The phones have been ringing at Boston pet adoption offices today, as pet lovers vie to take home one of the 199 animals rescued late last month from a Lynnfield home, officials said.
The details of the hoarding case were announced Monday at a press conference at the Animal Rescue League of Boston. Officials said they could not remember a case involving so many hoarded animals.
Animal welfare officials removed the animals from the single-family home and divvied them up among local shelters, the League and the MSPCA’s Angell Animal Medical Center, said Ami Bowen, director of marketing for the League.
Rob Halpin, director of public relations at MSPCA Angell, said his organization — which has many of the dogs, birds and cats that were rescued — had been contacted by at least 100 people interested in adoption.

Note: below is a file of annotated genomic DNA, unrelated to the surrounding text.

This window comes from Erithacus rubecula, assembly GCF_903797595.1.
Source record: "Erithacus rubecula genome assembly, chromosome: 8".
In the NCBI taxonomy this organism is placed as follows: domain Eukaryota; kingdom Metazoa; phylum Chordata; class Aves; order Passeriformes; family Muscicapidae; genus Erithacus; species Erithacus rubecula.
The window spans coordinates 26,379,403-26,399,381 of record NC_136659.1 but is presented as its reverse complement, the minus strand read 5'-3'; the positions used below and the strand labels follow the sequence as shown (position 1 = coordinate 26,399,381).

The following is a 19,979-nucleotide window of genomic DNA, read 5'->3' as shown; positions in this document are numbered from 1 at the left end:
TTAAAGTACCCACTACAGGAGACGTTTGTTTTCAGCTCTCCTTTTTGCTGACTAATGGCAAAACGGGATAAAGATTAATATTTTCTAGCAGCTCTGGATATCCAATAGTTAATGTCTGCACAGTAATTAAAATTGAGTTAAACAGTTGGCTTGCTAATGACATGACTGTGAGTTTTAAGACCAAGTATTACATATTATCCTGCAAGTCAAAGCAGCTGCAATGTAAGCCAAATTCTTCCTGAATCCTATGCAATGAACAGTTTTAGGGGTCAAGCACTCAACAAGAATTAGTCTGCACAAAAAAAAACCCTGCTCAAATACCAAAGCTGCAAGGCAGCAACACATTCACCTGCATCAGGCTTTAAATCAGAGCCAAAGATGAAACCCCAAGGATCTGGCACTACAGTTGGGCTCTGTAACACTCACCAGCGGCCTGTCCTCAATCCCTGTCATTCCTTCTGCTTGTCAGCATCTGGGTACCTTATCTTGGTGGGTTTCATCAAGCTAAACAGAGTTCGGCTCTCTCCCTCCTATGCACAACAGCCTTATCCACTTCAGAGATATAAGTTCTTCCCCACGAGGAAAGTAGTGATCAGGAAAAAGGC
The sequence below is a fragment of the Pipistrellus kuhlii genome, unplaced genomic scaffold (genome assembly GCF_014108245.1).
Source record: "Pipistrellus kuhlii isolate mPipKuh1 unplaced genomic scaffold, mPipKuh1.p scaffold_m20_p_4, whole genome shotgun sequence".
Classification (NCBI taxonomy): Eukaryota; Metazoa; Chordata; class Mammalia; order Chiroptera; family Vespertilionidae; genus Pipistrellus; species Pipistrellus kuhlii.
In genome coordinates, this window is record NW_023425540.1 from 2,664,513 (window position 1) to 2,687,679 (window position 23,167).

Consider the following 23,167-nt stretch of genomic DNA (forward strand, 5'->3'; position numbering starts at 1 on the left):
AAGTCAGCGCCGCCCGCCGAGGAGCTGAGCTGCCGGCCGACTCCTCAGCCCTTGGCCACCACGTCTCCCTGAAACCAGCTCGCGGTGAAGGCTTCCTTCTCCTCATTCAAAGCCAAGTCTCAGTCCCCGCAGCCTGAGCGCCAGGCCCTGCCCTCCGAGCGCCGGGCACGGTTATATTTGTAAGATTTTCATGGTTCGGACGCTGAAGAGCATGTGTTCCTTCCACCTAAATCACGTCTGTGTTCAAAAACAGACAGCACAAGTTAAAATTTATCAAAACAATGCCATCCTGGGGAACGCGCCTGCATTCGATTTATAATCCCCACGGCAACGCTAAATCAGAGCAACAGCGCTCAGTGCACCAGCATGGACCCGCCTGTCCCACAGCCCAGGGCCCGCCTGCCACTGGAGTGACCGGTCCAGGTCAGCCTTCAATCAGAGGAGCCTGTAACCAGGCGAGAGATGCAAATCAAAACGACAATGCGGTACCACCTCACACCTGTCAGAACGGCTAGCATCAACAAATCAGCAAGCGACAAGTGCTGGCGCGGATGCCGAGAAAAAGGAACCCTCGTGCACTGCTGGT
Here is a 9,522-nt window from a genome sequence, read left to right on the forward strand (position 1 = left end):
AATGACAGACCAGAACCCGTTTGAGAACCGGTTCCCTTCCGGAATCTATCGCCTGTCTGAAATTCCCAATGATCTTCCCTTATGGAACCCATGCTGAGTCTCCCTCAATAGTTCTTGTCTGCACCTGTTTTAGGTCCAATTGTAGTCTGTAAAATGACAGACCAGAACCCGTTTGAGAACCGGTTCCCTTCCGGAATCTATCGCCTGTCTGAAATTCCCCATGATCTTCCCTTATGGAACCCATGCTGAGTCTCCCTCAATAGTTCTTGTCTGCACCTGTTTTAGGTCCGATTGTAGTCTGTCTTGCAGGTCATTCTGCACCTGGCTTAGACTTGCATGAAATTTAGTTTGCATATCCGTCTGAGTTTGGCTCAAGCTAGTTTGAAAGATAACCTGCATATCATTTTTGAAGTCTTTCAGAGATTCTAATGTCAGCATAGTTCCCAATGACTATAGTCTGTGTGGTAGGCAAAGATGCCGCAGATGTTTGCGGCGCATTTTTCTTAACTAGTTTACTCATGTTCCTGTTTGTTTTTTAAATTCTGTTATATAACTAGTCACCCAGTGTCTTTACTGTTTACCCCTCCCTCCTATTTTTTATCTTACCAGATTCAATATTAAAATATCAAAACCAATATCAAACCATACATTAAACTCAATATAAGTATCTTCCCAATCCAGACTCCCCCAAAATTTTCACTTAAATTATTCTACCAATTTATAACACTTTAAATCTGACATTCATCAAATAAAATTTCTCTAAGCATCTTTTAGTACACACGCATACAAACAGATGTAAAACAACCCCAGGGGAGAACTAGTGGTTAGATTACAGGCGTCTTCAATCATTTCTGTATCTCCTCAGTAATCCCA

So far, the dogs have been shaved and treated for skin and eye problems and the birds are relaxing, said Halpin.
“Birds are very intelligent and sensitive to their environments,” said Halpin. “When we got them, many of them were very stressed and had plucked their feathers out. You might not look twice at a parrot with missing feathers when you come to adopt, but they will be fine once they’re in a new home.”
Bowen said many of the animals her group received were in poor condition when they arrived. The dogs had dirty, matted fur and were skittish. But after treatment and grooming, the cockapoo puppies running around the shelter today playing fetch and socializing are almost ready for adoption, she said.
“They’re so sweet and so friendly,” said Bowen in a telephone interview this morning. “They all have different personalities and will make wonderful pets.”
Bowen said many people have contacted her interested in taking one of the pets home.
“People have been great,” she said. “We’ve gotten a lot of calls, especially for the birds, which can be difficult to adopt.”
The birds have already been medically cleared and are ready to be placed in new homes, said Bowen. The dogs should be ready within the next few days, after they’ve been groomed, she said.
“We want to match everyone up with a good home,” said Bowen. “They deserve it.”